I recently blogged about some pretty alarming statistics from the newly published 2010 Data Breach Investigation Report.

Let’s take a closer look at the 48% of breaches that involved privilege misuse.

I guarantee you that a large chunk of employee misuse is 100% non-malicious.  In many cases, it’s the hardest working and most dedicated employees that feel forced to find their own way – any way – to get the job done because they were not provided the appropriate tools.

Over the last year I’ve spoken to well over 100 people that admitted to many of the items in the chart above.

In fact, I’m sure many of you blog readers have used a personal hard drive to temporarily store company data because you simply want to back-up your important work files.  What about copying company files to a USB/DVD as a convenient way to transport data — or even subscribing to a file sharing website or using your personal email account — simply because you can’t send or receive large files from your work email account?  And how many of you access company email or files from that shiny new smartphone of yours?

And you know what, I’m guilty too.  But with total non-malicious intent I assure you.  :-)

I spent my morning reading through the 2010 Data Breach Investigations Report that was just published by the Verizon RISK Team and the United States Secret Service.  This is an amazingly insightful report with lots of information to digest.  If the topic of data breaches interests you, I highly recommend finding time to read through it.

Data breaches are scary.   Nobody wants to be a victim… And nobody wants their company to be the next headline on the news.

Data breaches are expensive.  According to the Ponemon Institute’s 2009 Cost of a Data Breach study, the average cost of each compromised record is $204.

Here are 5 quick recommendations that I’d like you to consider:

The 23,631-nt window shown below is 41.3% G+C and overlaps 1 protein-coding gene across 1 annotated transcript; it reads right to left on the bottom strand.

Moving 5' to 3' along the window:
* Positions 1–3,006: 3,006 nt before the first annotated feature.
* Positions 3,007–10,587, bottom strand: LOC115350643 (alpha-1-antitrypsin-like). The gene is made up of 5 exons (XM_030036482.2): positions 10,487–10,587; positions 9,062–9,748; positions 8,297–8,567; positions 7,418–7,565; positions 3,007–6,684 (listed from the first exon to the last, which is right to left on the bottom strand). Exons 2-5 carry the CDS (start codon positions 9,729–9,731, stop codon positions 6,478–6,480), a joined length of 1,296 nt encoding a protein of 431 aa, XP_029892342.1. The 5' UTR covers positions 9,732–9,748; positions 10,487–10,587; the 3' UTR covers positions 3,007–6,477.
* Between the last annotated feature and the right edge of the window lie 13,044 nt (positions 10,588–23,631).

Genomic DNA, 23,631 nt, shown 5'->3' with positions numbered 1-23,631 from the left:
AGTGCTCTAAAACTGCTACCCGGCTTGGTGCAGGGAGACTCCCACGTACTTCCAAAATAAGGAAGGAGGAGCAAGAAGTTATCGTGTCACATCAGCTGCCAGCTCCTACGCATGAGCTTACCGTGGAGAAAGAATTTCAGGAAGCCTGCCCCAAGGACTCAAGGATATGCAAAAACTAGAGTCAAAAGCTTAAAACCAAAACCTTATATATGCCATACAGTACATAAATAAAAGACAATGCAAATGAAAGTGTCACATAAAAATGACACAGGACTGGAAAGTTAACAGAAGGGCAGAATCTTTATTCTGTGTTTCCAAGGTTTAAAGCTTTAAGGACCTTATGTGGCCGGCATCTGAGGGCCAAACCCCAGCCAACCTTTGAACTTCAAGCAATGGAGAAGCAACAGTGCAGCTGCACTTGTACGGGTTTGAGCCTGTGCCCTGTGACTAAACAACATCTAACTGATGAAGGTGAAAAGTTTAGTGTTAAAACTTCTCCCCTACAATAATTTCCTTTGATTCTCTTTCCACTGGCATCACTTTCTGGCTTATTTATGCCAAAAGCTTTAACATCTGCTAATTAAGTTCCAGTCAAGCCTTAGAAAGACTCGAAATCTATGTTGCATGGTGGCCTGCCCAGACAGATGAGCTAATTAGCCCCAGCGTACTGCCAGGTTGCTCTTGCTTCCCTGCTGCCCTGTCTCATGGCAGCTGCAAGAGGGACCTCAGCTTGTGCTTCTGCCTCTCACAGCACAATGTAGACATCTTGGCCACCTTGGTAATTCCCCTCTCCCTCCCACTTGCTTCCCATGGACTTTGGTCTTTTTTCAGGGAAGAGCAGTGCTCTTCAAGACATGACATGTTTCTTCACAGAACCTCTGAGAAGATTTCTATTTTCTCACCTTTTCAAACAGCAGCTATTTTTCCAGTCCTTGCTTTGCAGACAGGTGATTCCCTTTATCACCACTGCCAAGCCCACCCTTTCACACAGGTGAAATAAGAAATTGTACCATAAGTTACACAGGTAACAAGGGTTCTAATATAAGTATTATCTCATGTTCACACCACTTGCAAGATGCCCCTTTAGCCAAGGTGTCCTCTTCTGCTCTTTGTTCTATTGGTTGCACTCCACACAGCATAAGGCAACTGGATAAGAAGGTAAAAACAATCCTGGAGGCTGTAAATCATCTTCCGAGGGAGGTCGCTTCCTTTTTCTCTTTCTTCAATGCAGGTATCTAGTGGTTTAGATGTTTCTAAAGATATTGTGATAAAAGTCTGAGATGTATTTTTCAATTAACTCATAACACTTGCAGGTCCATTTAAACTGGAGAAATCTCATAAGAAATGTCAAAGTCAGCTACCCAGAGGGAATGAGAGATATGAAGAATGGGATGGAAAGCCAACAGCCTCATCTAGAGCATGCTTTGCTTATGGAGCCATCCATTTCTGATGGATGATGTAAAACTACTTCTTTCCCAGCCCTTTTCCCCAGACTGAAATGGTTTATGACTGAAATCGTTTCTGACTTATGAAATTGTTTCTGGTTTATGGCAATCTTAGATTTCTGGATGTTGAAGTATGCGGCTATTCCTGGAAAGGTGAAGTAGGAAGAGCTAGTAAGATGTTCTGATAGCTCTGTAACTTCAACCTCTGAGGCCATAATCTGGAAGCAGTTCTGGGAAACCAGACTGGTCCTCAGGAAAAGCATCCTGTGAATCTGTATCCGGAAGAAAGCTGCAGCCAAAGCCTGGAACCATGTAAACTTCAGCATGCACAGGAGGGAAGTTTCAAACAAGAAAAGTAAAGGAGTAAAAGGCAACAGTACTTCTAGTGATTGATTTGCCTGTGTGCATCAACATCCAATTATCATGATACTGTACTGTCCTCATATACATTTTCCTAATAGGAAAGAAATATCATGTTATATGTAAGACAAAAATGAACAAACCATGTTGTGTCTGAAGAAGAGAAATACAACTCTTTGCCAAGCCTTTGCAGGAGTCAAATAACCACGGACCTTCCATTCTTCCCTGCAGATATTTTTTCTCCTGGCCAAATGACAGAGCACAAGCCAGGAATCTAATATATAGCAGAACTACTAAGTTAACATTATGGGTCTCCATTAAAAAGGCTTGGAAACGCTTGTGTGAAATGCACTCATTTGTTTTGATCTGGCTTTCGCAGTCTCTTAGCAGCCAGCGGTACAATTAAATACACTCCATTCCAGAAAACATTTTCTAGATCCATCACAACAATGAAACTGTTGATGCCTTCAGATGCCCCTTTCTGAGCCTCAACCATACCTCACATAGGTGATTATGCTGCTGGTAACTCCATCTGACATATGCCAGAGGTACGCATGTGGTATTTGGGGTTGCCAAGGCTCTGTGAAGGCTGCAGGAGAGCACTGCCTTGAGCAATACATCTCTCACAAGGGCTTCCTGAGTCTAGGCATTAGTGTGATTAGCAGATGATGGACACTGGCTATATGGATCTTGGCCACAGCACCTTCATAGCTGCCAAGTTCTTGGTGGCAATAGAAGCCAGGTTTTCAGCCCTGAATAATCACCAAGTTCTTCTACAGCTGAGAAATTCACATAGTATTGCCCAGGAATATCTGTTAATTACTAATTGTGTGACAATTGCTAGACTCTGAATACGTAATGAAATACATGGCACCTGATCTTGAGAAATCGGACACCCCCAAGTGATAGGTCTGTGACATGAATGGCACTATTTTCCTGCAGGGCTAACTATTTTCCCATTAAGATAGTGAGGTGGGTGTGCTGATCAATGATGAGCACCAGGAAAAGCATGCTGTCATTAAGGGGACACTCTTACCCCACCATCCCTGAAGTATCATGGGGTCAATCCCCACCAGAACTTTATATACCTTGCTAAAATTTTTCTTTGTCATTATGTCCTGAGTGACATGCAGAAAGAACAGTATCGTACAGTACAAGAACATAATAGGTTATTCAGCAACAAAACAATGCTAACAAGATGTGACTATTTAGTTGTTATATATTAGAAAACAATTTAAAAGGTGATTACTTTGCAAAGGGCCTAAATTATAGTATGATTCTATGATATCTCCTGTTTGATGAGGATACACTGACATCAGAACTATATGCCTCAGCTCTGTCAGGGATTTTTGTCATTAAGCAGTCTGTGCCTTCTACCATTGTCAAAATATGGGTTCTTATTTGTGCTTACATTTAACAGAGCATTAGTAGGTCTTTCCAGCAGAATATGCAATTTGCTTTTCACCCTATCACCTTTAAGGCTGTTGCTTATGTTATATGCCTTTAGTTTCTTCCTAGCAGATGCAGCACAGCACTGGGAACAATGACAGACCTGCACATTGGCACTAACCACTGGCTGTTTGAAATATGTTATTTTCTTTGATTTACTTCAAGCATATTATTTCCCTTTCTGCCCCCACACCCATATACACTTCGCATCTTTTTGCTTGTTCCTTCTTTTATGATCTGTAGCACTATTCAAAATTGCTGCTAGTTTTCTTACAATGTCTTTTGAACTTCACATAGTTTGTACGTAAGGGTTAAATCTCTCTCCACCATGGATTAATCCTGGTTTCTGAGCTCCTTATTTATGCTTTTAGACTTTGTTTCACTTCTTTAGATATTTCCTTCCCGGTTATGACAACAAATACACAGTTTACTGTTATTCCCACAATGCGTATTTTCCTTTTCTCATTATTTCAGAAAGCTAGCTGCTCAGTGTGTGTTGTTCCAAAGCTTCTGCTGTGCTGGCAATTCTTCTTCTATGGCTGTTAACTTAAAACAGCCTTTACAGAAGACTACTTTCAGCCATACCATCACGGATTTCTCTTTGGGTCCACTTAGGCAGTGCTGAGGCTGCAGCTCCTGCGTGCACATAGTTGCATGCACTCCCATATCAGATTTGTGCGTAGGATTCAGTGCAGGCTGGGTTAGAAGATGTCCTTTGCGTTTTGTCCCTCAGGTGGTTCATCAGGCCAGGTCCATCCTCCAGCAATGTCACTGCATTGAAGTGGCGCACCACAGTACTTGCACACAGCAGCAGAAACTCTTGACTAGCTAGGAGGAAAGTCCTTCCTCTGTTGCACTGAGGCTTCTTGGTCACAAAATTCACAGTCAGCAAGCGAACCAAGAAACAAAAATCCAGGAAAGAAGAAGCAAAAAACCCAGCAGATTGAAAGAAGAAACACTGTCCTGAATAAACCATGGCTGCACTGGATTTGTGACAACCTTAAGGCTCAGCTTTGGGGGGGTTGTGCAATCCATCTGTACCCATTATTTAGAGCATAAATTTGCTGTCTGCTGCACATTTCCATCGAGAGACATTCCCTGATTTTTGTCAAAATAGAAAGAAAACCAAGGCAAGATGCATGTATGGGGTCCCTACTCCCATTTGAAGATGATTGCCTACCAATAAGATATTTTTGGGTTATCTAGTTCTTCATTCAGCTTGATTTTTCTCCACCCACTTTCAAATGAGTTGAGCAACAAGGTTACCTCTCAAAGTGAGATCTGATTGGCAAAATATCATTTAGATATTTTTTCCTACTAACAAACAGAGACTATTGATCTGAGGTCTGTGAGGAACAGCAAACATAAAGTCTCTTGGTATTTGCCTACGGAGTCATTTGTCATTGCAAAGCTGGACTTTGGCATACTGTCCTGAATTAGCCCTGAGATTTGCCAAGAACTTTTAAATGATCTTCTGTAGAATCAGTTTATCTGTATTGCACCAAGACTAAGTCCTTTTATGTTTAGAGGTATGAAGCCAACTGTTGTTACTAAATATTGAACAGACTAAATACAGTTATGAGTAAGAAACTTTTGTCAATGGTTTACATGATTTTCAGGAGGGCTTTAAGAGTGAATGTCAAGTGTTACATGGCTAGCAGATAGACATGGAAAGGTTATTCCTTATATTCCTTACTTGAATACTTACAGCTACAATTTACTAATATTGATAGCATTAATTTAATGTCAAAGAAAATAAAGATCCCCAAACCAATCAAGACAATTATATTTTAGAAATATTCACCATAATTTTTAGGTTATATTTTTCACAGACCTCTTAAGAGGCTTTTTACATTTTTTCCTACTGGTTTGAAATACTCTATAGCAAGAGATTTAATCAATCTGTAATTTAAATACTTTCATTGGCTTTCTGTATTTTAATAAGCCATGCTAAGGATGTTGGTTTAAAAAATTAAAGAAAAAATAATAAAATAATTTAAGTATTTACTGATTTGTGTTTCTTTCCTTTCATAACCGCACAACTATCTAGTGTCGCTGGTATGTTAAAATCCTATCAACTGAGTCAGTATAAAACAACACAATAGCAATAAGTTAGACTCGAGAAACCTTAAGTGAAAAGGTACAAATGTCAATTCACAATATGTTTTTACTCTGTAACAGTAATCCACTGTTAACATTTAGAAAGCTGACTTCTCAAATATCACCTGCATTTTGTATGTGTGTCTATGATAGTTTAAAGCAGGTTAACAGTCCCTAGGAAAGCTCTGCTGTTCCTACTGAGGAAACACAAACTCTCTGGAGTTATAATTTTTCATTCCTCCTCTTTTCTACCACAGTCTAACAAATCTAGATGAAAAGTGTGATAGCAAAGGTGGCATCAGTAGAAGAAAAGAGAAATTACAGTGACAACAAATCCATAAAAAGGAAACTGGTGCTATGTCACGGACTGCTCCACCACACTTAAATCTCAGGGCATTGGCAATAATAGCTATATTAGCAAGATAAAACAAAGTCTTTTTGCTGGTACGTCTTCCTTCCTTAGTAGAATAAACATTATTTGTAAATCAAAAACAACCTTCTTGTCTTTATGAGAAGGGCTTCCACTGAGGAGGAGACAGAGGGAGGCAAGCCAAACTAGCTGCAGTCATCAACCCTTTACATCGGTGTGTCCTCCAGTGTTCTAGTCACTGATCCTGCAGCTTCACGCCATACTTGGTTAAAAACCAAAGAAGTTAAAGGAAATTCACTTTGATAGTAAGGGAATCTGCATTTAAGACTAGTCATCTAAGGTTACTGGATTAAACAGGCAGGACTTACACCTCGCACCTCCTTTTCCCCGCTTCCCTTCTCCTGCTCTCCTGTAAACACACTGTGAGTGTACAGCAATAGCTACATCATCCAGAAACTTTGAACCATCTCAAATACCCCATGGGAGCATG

• Recognize your data:  Before you can protect confidential, sensitive and important data you must first go through an exercise of identifying where it lives, who has access to it, how it’s handled, what systems it touches, and make sure any and all interactions with the data is fully visible and auditable.
  • Take proactive precautions:  The majority of breaches were deemed “avoidable” if the company had followed some security basics.  Only 4 percent of breaches required difficult and expensive protective measures.  Enforce policies that control access and handling of critical data.
  • Watch for ‘minor’ policy violations:  The study finds a correlation between seemingly minor policy violations and more serious abuse.  This suggests that organizations should investigate all policy violations.  Based on case data, the presence of illegal content on user systems or other inappropriate behavior is a reasonable indicator of a future breach.  Actively searching for such indicators may prove even more effective.
  • Monitor and filter outbound traffic:  At some point during the sequence of events in many breaches, something (data, communications, connections) goes out externally via an organization’s network that, if prevented, could break the chain and stop the breach. By monitoring, understanding and controlling outbound traffic, an organization can greatly increase its chances of mitigating malicious activity.
  • If a breach has been identified, don’t keep it to yourself:  Standard procedure for data breach recovery should be to quickly identify the severity of the breach… And affected individuals have a right to know that sensitive information about them has accidently been compromised.

I’m going to end this blog post by asking you to estimate how many pieces of sensitive files and data your company has…. Now multiply that by $204.  I’m sure you’ll agree that the ROI on the time and resources spent to protect company data are well worth the investment.